Mathematical Analysis I (CC BY)
This text leads the student through the basic topics of Real Analysis. Topics include metric spaces, open and closed sets, convergent sequences, function limits and continuity, compact sets, sequences and series of functions, power series, differentiation and integration, Taylor’s theorem, total variation, rectifiable arcs, and sufficient conditions of integrability. Well over 500 exercises (many with extensive hints) assist students through the material.
Mathematical Reasoning: Writing and Proof (CC BY NC-SA)
This textbook is designed for the first course in the college mathematics curriculum that introduces students to the process of constructing and writing proofs.
Modelling, Functions, and Graphs: Algebra for College Students (GNU Free Documentation Licence)
All students, not just those headed for science and engineering, should develop a mathematical viewpoint, including critical thinking, problem-solving strategies, and estimation, in addition to computational skills. Modeling, Functions and Graphs employs a variety of applications to motivate mathematical thinking.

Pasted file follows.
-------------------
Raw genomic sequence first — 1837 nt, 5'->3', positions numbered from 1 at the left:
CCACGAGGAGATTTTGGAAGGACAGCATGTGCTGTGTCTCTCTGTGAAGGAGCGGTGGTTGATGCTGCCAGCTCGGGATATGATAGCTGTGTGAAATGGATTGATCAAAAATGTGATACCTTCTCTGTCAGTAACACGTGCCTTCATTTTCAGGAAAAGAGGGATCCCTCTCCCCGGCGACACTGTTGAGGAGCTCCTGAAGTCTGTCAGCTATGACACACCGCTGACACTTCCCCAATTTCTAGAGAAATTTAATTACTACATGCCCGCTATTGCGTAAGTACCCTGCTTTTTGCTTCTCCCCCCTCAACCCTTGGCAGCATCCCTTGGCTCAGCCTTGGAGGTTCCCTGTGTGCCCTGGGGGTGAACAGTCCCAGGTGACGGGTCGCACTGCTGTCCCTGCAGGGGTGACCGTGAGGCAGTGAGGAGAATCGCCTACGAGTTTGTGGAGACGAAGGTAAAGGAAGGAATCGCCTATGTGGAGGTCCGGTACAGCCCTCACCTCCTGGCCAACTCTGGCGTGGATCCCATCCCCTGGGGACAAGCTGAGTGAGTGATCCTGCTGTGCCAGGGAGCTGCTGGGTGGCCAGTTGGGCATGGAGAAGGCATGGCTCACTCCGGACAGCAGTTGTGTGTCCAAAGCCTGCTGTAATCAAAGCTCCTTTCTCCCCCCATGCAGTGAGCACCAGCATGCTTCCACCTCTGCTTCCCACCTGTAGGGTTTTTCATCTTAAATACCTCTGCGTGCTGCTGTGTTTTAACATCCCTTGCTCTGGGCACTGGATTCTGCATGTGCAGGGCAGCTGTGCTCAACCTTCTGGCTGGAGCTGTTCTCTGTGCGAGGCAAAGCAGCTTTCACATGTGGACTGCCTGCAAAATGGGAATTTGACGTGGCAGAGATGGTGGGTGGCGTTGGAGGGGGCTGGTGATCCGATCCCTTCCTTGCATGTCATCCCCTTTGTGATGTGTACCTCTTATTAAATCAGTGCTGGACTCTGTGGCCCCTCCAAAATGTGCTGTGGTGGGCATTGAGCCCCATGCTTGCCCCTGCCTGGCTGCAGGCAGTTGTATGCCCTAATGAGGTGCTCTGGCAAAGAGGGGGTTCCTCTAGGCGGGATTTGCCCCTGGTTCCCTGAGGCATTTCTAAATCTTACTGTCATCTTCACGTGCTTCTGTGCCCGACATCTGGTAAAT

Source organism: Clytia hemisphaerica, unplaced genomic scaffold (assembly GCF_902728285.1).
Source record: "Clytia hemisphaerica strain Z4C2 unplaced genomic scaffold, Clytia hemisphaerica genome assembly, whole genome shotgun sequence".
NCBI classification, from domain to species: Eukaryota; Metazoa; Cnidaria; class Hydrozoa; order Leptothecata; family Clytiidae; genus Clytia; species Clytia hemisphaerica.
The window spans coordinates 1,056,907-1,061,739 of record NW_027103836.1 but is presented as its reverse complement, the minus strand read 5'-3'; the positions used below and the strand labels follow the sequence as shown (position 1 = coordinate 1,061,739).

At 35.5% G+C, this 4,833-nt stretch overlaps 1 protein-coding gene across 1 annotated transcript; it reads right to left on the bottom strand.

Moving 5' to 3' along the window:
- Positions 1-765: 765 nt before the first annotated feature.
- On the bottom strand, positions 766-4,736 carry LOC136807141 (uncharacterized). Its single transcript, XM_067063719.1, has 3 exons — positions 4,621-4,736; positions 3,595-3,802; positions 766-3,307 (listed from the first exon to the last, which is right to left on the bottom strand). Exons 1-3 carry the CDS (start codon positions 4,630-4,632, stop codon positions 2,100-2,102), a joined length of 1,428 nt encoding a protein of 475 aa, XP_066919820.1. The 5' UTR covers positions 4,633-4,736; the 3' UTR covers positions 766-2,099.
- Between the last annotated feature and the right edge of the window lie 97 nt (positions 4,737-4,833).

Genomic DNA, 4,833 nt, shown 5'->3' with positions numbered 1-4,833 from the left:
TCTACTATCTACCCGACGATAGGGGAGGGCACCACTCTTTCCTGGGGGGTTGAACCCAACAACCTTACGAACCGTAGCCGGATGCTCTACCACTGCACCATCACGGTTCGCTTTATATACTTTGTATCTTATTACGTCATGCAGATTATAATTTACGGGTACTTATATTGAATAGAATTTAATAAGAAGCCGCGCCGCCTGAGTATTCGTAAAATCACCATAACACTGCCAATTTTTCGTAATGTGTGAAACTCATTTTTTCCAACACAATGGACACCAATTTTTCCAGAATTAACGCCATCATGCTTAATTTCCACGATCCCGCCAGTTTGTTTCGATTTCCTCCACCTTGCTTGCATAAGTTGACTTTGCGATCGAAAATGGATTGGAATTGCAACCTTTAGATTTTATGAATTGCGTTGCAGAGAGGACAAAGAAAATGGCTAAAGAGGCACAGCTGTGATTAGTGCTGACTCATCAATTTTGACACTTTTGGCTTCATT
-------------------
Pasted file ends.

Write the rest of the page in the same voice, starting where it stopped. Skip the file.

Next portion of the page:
Number Theory: In Context and Interactive (CC BY-ND)
The book tackles all standard topics of modular arithmetic, congruences, and prime numbers, including quadratic reciprocity. In addition, there is significant coverage of various cryptographic issues, geometric connections, arithmetic functions, and basic analytic number theory, ending with a beginner’s introduction to the Riemann Hypothesis. Ordinarily this should be enough material for a semester course with no prerequisites other than a proof-transition experience and vaguely remembering some calculus.
Precalculus – College Algebra – Trigonometry (CC BY-NC-SA)
This text covers the following topics: Relations and Functions, Linear and Quadratic Functions, Polynomial Functions, Rational Functions, Further Topics in Functions, Exponential and Logarithmic Functions, Hooked on Conics, Systems of Equations and Matrices, Sequences and the Binomial Theorem, Foundations of Trigonometry, and Applications of Trigonometry.
Trigonometry (GNU Free Documentation Licence)